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Andreas F. Prein, Gregory J. Holland, Roy M. Rasmussen, James Done, Kyoko Ikeda, Martyn P. Clark, and Changhai H. Liu

Abstract

Summer and winter daily heavy precipitation events (events above the 97.5th percentile) are analyzed in regional climate simulations with 36-, 12-, and 4-km horizontal grid spacing over the headwaters of the Colorado River. Multiscale evaluations are useful to understand differences across horizontal scales and to evaluate the effects of upscaling finescale processes to coarser-scale features associated with precipitating systems.

Only the 4-km model is able to correctly simulate precipitation totals of heavy summertime events. For winter events, results from the 4- and 12-km grid models are similar and outperform the 36-km simulation. The main advantages of the 4-km simulation are the improved spatial mesoscale patterns of heavy precipitation (below ~100 km). However, the 4-km simulation also slightly improves larger-scale patterns of heavy precipitation.

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Ethan D. Gutmann, Roy M. Rasmussen, Changhai Liu, Kyoko Ikeda, David J. Gochis, Martyn P. Clark, Jimy Dudhia, and Gregory Thompson

Abstract

Statistical downscaling is widely used to improve spatial and/or temporal distributions of meteorological variables from regional and global climate models. This downscaling is important because climate models are spatially coarse (50–200 km) and often misrepresent extremes in important meteorological variables, such as temperature and precipitation. However, these downscaling methods rely on current estimates of the spatial distributions of these variables and largely assume that the small-scale spatial distribution will not change significantly in a modified climate. In this study the authors compare data typically used to derive spatial distributions of precipitation [Parameter-Elevation Regressions on Independent Slopes Model (PRISM)] to a high-resolution (2 km) weather model [Weather Research and Forecasting model (WRF)] under the current climate in the mountains of Colorado. It is shown that there are regions of significant difference in November–May precipitation totals (>300 mm) between the two, and possible causes for these differences are discussed. A simple statistical downscaling is then presented that is based on the 2-km WRF data applied to a series of regional climate models [North American Regional Climate Change Assessment Program (NARCCAP)], and the downscaled precipitation data are validated with observations at 65 snow telemetry (SNOTEL) sites throughout Colorado for the winter seasons from 1988 to 2000. The authors also compare statistically downscaled precipitation from a 36-km model under an imposed warming scenario with dynamically downscaled data from a 2-km model using the same forcing data. Although the statistical downscaling improved the domain-average precipitation relative to the original 36-km model, the changes in the spatial pattern of precipitation did not match the changes in the dynamically downscaled 2-km model. This study illustrates some of the uncertainties in applying statistical downscaling to future climate.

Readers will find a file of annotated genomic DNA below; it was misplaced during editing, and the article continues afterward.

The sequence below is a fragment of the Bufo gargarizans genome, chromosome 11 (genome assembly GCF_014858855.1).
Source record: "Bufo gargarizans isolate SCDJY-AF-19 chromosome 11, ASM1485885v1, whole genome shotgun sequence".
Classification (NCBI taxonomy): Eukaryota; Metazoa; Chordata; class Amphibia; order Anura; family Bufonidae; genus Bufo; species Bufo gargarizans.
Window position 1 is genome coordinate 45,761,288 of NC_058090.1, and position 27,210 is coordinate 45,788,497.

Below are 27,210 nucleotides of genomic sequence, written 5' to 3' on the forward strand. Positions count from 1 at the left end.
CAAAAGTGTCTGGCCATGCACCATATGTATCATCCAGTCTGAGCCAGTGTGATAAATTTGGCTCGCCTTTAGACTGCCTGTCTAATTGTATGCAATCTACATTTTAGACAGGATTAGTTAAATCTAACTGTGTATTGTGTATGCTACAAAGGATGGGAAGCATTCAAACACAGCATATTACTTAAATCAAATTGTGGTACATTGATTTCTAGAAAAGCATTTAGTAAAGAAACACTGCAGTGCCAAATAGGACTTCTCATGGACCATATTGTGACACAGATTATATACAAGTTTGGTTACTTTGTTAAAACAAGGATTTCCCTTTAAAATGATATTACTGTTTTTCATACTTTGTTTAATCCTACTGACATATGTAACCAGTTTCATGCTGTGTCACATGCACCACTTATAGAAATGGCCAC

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Ethan D. Gutmann, Roy M. Rasmussen, Changhai Liu, Kyoko Ikeda, Cindy L. Bruyere, James M. Done, Luca Garrè, Peter Friis-Hansen, and Vidyunmala Veldore

Abstract

Tropical cyclones have enormous costs to society through both loss of life and damage to infrastructure. There is good reason to believe that such storms will change in the future as a result of changes in the global climate system and that such changes may have important socioeconomic implications. Here a high-resolution regional climate modeling experiment is presented using the Weather Research and Forecasting (WRF) Model to investigate possible changes in tropical cyclones. These simulations were performed for the period 2001–13 using the ERA-Interim product for the boundary conditions, thus enabling a direct comparison between modeled and observed cyclone characteristics. The WRF simulation reproduced 30 of the 32 named storms that entered the model domain during this period. The model simulates the tropical cyclone tracks, storm radii, and translation speeds well, but the maximum wind speeds simulated were less than observed and the minimum central pressures were too large. This experiment is then repeated after imposing a future climate signal by adding changes in temperature, humidity, pressure, and wind speeds derived from phase 5 of the Coupled Model Intercomparison Project (CMIP5). In the current climate, 22 tracks were well simulated with little changes in future track locations. These simulations produced tropical cyclones with faster maximum winds, slower storm translation speeds, lower central pressures, and higher precipitation rates. Importantly, while these signals were statistically significant averaged across all 22 storms studied, changes varied substantially between individual storms. This illustrates the importance of using a large ensemble of storms to understand mean changes.

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